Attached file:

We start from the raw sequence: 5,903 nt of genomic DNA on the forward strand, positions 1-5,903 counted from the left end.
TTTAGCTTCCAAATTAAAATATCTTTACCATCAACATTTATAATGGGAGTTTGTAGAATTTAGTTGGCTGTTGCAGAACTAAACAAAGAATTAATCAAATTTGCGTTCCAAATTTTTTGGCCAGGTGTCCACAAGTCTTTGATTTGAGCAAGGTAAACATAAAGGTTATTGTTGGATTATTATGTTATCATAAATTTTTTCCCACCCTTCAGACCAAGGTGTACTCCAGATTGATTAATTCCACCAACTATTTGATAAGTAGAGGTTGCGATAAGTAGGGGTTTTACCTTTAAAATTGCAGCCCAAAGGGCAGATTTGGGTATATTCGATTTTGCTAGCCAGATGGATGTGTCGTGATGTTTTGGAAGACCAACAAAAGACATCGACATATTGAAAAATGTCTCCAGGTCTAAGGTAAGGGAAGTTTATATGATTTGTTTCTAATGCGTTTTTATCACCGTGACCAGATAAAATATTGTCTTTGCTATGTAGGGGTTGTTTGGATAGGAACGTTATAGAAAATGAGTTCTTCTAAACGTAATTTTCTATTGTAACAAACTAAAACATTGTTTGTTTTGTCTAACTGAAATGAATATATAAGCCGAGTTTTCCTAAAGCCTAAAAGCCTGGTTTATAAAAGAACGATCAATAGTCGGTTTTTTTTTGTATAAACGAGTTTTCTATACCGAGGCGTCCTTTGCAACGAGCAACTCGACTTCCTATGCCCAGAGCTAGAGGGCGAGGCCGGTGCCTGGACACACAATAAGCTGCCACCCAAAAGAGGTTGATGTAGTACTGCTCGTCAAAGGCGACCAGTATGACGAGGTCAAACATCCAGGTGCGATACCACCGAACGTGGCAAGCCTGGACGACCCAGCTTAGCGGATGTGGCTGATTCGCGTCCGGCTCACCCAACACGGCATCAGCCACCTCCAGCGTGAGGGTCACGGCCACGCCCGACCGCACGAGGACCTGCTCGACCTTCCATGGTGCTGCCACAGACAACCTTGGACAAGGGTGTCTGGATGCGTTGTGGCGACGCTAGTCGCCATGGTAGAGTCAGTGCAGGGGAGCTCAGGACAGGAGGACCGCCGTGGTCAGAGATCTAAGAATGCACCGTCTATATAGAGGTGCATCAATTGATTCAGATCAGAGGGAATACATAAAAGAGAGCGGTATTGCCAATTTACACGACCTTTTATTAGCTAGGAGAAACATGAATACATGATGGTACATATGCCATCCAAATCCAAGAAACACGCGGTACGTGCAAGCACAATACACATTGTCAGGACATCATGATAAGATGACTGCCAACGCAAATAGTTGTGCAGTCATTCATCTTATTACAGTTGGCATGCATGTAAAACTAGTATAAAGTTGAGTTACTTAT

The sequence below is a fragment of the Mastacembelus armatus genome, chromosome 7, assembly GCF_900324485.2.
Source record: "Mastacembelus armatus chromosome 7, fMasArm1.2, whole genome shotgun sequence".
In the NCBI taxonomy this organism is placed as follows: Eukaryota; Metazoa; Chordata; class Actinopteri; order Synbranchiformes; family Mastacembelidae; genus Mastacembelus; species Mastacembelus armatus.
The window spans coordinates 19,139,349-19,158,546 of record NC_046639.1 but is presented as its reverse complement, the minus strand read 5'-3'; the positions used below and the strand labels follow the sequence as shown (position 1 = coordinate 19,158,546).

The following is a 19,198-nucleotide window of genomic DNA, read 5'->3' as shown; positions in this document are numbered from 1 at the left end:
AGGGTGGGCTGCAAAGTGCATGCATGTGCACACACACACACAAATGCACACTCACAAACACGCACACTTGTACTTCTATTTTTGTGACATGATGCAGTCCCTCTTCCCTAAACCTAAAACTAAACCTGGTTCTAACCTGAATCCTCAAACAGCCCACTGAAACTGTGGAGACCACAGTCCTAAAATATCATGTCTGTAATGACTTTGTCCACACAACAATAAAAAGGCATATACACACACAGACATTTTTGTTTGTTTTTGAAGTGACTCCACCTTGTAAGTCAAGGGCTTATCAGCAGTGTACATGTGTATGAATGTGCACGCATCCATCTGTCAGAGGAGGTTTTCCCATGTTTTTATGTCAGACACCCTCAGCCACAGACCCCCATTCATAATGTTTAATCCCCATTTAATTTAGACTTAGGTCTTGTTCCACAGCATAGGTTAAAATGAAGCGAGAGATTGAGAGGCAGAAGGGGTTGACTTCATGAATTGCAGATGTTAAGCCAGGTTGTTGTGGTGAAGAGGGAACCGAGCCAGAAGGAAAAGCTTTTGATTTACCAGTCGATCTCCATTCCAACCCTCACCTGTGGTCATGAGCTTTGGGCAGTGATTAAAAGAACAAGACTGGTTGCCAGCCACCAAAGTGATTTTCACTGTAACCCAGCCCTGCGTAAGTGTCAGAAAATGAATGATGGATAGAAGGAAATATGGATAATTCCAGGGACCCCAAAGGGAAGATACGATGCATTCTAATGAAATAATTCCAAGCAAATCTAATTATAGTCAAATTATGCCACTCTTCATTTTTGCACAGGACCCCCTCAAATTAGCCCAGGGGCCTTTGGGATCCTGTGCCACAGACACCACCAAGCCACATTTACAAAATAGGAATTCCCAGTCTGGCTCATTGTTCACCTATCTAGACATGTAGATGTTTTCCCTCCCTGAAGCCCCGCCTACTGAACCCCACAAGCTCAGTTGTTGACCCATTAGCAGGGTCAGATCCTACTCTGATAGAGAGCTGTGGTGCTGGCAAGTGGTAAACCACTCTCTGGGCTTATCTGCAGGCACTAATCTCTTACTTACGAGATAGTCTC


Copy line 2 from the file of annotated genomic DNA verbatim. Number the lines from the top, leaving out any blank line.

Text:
TTTAGCTTCCAAATTAAAATATCTTTACCATCAACATTTATAATGGGAGTTTGTAGAATTTAGTTGGCTGTTGCAGAACTAAACAAAGAATTAATCAAATTTGCGTTCCAAATTTTTTGGCCAGGTGTCCACAAGTCTTTGATTTGAGCAAGGTAAACATAAAGGTTATTGTTGGATTATTATGTTATCATAAATTTTTTCCCACCCTTCAGACCAAGGTGTACTCCAGATTGATTAATTCCACCAACTATTTGATAAGTAGAGGTTGCGATAAGTAGGGGTTTTACCTTTAAAATTGCAGCCCAAAGGGCAGATTTGGGTATATTCGATTTTGCTAGCCAGATGGATGTGTCGTGATGTTTTGGAAGACCAACAAAAGACATCGACATATTGAAAAATGTCTCCAGGTCTAAGGTAAGGGAAGTTTATATGATTTGTTTCTAATGCGTTTTTATCACCGTGACCAGATAAAATATTGTCTTTGCTATGTAGGGGTTGTTTGGATAGGAACGTTATAGAAAATGAGTTCTTCTAAACGTAATTTTCTATTGTAACAAACTAAAACATTGTTTGTTTTGTCTAACTGAAATGAATATATAAGCCGAGTTTTCCTAAAGCCTAAAAGCCTGGTTTATAAAAGAACGATCAATAGTCGGTTTTTTTTTGTATAAACGAGTTTTCTATACCGAGGCGTCCTTTGCAACGAGCAACTCGACTTCCTATGCCCAGAGCTAGAGGGCGAGGCCGGTGCCTGGACACACAATAAGCTGCCACCCAAAAGAGGTTGATGTAGTACTGCTCGTCAAAGGCGACCAGTATGACGAGGTCAAACATCCAGGTGCGATACCACCGAACGTGGCAAGCCTGGACGACCCAGCTTAGCGGATGTGGCTGATTCGCGTCCGGCTCACCCAACACGGCATCAGCCACCTCCAGCGTGAGGGTCACGGCCACGCCCGACCGCACGAGGACCTGCTCGACCTTCCATGGTGCTGCCACAGACAACCTTGGACAAGGGTGTCTGGATGCGTTGTGGCGACGCTAGTCGCCATGGTAGAGTCAGTGCAGGGGAGCTCAGGACAGGAGGACCGCCGTGGTCAGAGATCTAAGAATGCACCGTCTATATAGAGGTGCATCAATTGATTCAGATCAGAGGGAATACATAAAAGAGAGCGGTATTGCCAATTTACACGACCTTTTATTAGCTAGGAGAAACATGAATACATGATGGTACATATGCCATCCAAATCCAAGAAACACGCGGTACGTGCAAGCACAATACACATTGTCAGGACATCATGATAAGATGACTGCCAACGCAAATAGTTGTGCAGTCATTCATCTTATTACAGTTGGCATGCATGTAAAACTAGTATAAAGTTGAGTTACTTAT